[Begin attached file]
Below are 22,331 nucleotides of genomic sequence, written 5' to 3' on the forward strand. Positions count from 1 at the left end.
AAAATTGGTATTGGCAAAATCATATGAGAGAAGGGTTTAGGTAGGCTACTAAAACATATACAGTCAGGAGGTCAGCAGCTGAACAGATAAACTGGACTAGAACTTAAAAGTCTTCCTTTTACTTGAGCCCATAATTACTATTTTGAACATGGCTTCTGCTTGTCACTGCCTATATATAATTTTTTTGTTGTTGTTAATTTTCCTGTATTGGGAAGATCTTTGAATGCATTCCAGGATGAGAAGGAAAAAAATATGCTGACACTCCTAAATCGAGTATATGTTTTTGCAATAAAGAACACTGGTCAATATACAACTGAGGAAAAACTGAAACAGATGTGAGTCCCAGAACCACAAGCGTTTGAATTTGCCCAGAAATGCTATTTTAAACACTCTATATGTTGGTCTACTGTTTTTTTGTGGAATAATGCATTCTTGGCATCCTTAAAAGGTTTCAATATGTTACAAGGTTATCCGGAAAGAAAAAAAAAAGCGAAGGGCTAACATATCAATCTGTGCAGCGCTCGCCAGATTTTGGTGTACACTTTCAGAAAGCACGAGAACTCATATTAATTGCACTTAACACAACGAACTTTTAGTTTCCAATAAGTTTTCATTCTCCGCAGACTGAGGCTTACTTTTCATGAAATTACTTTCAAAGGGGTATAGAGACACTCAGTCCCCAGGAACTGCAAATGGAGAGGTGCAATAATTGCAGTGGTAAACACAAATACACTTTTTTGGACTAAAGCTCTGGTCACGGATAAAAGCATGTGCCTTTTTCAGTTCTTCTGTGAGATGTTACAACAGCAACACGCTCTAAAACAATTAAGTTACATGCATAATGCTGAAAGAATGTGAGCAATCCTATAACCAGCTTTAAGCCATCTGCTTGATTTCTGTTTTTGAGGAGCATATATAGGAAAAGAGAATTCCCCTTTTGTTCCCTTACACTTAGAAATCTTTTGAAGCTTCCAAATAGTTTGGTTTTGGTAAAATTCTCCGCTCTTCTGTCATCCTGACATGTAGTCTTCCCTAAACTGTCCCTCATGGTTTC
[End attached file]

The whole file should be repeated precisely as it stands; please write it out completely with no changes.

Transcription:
Below are 22,331 nucleotides of genomic sequence, written 5' to 3' on the forward strand. Positions count from 1 at the left end.
AAAATTGGTATTGGCAAAATCATATGAGAGAAGGGTTTAGGTAGGCTACTAAAACATATACAGTCAGGAGGTCAGCAGCTGAACAGATAAACTGGACTAGAACTTAAAAGTCTTCCTTTTACTTGAGCCCATAATTACTATTTTGAACATGGCTTCTGCTTGTCACTGCCTATATATAATTTTTTTGTTGTTGTTAATTTTCCTGTATTGGGAAGATCTTTGAATGCATTCCAGGATGAGAAGGAAAAAAATATGCTGACACTCCTAAATCGAGTATATGTTTTTGCAATAAAGAACACTGGTCAATATACAACTGAGGAAAAACTGAAACAGATGTGAGTCCCAGAACCACAAGCGTTTGAATTTGCCCAGAAATGCTATTTTAAACACTCTATATGTTGGTCTACTGTTTTTTTGTGGAATAATGCATTCTTGGCATCCTTAAAAGGTTTCAATATGTTACAAGGTTATCCGGAAAGAAAAAAAAAAGCGAAGGGCTAACATATCAATCTGTGCAGCGCTCGCCAGATTTTGGTGTACACTTTCAGAAAGCACGAGAACTCATATTAATTGCACTTAACACAACGAACTTTTAGTTTCCAATAAGTTTTCATTCTCCGCAGACTGAGGCTTACTTTTCATGAAATTACTTTCAAAGGGGTATAGAGACACTCAGTCCCCAGGAACTGCAAATGGAGAGGTGCAATAATTGCAGTGGTAAACACAAATACACTTTTTTGGACTAAAGCTCTGGTCACGGATAAAAGCATGTGCCTTTTTCAGTTCTTCTGTGAGATGTTACAACAGCAACACGCTCTAAAACAATTAAGTTACATGCATAATGCTGAAAGAATGTGAGCAATCCTATAACCAGCTTTAAGCCATCTGCTTGATTTCTGTTTTTGAGGAGCATATATAGGAAAAGAGAATTCCCCTTTTGTTCCCTTACACTTAGAAATCTTTTGAAGCTTCCAAATAGTTTGGTTTTGGTAAAATTCTCCGCTCTTCTGTCATCCTGACATGTAGTCTTCCCTAAACTGTCCCTCATGGTTTC